There is overwhelming evidence that our health is determined by the way in which society is organised and not by our individual merit or by the quality of the health-care system…writes Dr Kailash Chand
Our health is determined by a complex mix of factors including income, housing and employment, lifestyles and access to health care and other services. There are significant inequalities in health between individuals and different groups in society. The planet is facing gross inequalities in health.
Prof Michael Marmot, who, I admire immeasurably, says,” if everyone in England over the age of 30 had the same low mortality as people with university education, there would be 202,000 fewer deaths before the age of 75 each year. 2.6 million extra years of life saved each year. This could be multiplied all over the planet.”
Marmot reminds us, “Health is politics.” He shows that you do not need to appeal to any particular political ideology or economic theory to argue the case for greater welfare and social support to improve the health of society. There is overwhelming evidence that our health is determined by the way in which society is organized and not by our individual merit or by the quality of the health-care system.
World Health Organization’s definition of health is: “complete physical, mental and social well-being and not merely the absence of disease or infirmity”. But it is difficult to disagree with the underlying idea that good health is more than just the absence of disease. A good society is one in which health is good and avoidable health inequalities are minimized
Public Health England (PHE) recently mapped mortality rates across the country so that local people and councils can see where they rank for premature deaths from the four main killers: cancer, lung disease, liver disease, and heart disease and stroke. The figures show that people living in the worst performing area, are more than twice as likely as people in prosperous areas, to die before the age of 75.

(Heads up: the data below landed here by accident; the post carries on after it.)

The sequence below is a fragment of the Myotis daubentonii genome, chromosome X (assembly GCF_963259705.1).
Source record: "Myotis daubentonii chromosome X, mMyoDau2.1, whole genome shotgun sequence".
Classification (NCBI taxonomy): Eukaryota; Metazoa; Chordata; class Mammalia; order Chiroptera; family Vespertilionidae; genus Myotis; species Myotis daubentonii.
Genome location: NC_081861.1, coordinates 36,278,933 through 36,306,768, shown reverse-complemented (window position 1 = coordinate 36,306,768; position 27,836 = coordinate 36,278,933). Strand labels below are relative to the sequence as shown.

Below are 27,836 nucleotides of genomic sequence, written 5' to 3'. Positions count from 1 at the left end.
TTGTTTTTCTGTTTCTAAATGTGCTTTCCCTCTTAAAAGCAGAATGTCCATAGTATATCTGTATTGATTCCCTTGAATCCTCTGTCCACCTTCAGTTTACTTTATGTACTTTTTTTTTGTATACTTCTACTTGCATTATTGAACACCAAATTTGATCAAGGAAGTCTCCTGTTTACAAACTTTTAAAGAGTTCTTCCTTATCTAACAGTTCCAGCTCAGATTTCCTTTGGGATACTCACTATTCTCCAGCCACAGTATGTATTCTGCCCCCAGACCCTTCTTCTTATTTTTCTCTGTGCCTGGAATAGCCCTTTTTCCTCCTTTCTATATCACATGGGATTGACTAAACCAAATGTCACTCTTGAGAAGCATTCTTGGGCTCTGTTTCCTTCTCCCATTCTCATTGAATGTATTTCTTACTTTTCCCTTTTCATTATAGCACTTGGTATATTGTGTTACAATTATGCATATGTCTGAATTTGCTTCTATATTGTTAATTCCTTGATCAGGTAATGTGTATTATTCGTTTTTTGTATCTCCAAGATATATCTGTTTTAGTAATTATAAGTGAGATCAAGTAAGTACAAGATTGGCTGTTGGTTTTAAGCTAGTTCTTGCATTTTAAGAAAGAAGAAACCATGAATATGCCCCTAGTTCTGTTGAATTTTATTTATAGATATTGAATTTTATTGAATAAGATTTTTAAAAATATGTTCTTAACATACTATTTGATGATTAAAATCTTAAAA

We know health inequalities are killing on a grand scale. Young people across Greater Manchester where I live may die at an earlier age than their grandparents if the region fails to curb smoking, drinking and obesity. Mancunians are, unfortunately, “the England champions” of smoking, obesity and drinking . Sugar taxes are, therefore, among the measures those shaping the new arrangements in Greater Manchester should consider, along with a minimum price for alcohol and subsidies on fruit and vegetables.
We need more resources and funding for public health. The national public health budget for 2015/16 was already at a standstill – in the face of a worsening demographic picture nationally – and local authorities have now been asked to find additional in-year savings of £200m. This was described by the Kings Fund as ‘The falsest of false economies’ – a judgement it seems difficult to disagree with. In addition, there will be considerable pressure on the public health function in England in coming months and years to deliver short term savings at speed to support the overall objective for the NHS England to tackle its estimated fiscal deficit of approximately £30bn by 2020/21. Perhaps the greatest impediment faced would be the reduction of funding from the social care budget, causing the passage of older patients through the system to grind to a halt.
While public health interventions deployed over the short term that potentially offer quick savings are an appropriate part of tackling the public health challenge, NHS England should not lose focus on longer-term and potentially genuinely transformative interventions directed, for example, toward changing unhealthy behaviors and addressing the social determinants of health.
Five year forward plan of the Simon Stevens, the CEO of NHS England, sets out explicitly “To ensure the greatest and fastest possible improvement to the health and wellbeing of the citizens of England” – the reality is that NHS England will have to make finely balanced judgements between the depth and speed of its public health interventions – short term impacts, by necessity often directed at easier to reach groups, may, in fact, worsen the existing stark health inequalities.
Ultimately, the patients and citizens in England like any other part of the planet hope for a health & social care system with both the energy and passion to bring about the kind of radical strategic change the world needs to meet the definition of health as defined by WHO to become a healthier and fairer society.